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'Panda dogs' cause a stir at Jiangsu zoo

By Cang Wei in Nanjing | China Daily | Updated: 2024-05-21 08:46

A "panda dog" in Taizhou Zoo in Jiangsu. [Photo provided to China Daily]

Two small dogs resembling pandas at a zoo in Taizhou, Jiangsu province, have sparked discussions among Chinese netizens recently about animal abuse and consumer fraud.

A video captured by a netizen in early May showed the two "panda dogs". They had fur patterns resembling that of pandas, but they were clearly dogs.

An official description of the animals at the zoo states that "panda dogs" are not a specific purebred, but rather pet dogs with panda-like appearances, characterized by white fur with black patches around the eyes and ears, mimicking giant pandas' facial features.

Zoo employee Liu Qiuming said that the "panda dogs" are dyed Chow Chows.

"The concept of dyeing dogs to resemble pandas originated online and was aimed to enhance the zoo's appeal," he said. "This also serves as a way to make up for Taizhou Zoo's inability to bring in giant pandas due to the strict requirements of introducing them. In China, zoos lacking the necessary qualifications cannot introduce giant pandas."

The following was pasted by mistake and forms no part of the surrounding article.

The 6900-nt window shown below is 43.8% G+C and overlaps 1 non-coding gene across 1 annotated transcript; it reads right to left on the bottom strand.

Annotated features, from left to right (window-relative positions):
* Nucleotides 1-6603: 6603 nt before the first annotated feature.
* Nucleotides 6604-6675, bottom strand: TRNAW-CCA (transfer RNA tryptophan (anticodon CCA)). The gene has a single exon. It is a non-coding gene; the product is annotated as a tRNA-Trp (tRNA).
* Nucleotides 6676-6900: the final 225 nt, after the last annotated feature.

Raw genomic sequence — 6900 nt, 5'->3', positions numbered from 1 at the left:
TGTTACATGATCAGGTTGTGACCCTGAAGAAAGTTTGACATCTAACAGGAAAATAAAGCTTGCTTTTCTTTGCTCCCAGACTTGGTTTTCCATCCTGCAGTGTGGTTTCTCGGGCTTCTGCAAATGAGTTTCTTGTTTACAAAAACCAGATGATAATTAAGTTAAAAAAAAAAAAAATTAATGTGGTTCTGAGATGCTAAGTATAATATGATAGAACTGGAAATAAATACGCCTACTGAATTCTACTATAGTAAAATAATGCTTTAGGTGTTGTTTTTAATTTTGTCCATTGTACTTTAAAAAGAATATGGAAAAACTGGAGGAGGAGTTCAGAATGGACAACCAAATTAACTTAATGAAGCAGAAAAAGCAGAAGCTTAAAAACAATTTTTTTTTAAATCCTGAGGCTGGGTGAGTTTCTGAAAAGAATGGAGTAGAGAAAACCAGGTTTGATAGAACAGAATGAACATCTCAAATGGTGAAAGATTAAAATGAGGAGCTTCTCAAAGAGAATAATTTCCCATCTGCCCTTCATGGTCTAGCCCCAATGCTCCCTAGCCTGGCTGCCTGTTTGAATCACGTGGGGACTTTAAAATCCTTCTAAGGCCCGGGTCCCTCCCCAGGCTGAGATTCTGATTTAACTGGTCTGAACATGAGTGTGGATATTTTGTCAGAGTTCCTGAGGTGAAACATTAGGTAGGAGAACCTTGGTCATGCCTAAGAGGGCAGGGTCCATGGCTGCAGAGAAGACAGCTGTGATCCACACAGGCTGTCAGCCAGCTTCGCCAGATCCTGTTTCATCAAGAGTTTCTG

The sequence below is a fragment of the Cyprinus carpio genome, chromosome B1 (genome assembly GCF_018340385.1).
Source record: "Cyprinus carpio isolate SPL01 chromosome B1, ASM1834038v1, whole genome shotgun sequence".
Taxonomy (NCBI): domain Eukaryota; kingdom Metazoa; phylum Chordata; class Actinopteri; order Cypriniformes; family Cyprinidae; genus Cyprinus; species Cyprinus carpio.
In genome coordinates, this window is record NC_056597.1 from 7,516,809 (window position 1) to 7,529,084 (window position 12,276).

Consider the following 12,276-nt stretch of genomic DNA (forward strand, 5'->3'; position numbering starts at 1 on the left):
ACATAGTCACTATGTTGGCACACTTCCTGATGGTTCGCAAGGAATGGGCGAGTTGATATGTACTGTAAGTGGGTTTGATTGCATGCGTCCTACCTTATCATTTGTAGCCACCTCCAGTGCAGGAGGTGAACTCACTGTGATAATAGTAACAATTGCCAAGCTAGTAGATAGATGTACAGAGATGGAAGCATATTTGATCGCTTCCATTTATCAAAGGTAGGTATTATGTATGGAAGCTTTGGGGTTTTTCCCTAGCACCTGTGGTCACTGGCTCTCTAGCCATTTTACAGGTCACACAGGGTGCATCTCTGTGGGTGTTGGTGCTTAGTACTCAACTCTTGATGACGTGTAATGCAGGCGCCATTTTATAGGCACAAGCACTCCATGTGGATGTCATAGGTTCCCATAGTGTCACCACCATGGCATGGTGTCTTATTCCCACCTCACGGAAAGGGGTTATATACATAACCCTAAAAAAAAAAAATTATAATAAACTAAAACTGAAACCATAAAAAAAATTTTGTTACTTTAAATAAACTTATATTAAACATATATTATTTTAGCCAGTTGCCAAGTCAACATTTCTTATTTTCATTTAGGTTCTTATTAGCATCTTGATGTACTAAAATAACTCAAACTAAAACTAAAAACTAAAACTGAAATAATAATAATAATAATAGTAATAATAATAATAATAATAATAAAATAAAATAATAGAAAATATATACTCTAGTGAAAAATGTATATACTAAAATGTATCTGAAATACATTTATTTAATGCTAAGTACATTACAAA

The Market Supervision Bureau of Taizhou Medical High-tech Zone, where the zoo is located, said that the zoo does not claim that the "panda dogs" are actual pandas, so they are not engaging in false advertising.

The animals have been named Xiao Tangbao, or "Little Soup Dumpling", and Xiao Gansi, or "Little Shredded Bean Curd". They were brought from Taizhou Cute Pet Zoo.

Mao Hongjun, one of the operators of Taizhou Cute Pet Zoo, said that the staff uses dye made from natural ingredients on the Chow Chows that will not harm their health.

"The Chow Chow is chubby and has good temperament when it is young," he said. "We select Chow Chows with milk-white fur resembling that of a panda and dye them when they are young to help them adapt gradually."

He explained that turning a Chow Chow into a panda dog takes about two to three hours, and the dye has good color retention, so bathing the dogs does not cause the color to fade.

"However, the fur will grow out, requiring a touch-up dye every three to four months," he admitted.

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